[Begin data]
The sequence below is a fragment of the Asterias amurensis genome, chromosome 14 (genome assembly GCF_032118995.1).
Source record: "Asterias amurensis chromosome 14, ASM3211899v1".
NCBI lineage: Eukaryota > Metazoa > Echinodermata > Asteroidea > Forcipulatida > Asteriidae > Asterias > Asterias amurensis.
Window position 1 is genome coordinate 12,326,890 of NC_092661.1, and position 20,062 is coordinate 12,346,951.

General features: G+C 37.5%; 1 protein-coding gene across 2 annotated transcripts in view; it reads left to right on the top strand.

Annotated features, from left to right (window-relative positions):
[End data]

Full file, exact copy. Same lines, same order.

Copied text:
The sequence below is a fragment of the Asterias amurensis genome, chromosome 14 (genome assembly GCF_032118995.1).
Source record: "Asterias amurensis chromosome 14, ASM3211899v1".
NCBI lineage: Eukaryota > Metazoa > Echinodermata > Asteroidea > Forcipulatida > Asteriidae > Asterias > Asterias amurensis.
Window position 1 is genome coordinate 12,326,890 of NC_092661.1, and position 20,062 is coordinate 12,346,951.

General features: G+C 37.5%; 1 protein-coding gene across 2 annotated transcripts in view; it reads left to right on the top strand.

Annotated features, from left to right (window-relative positions):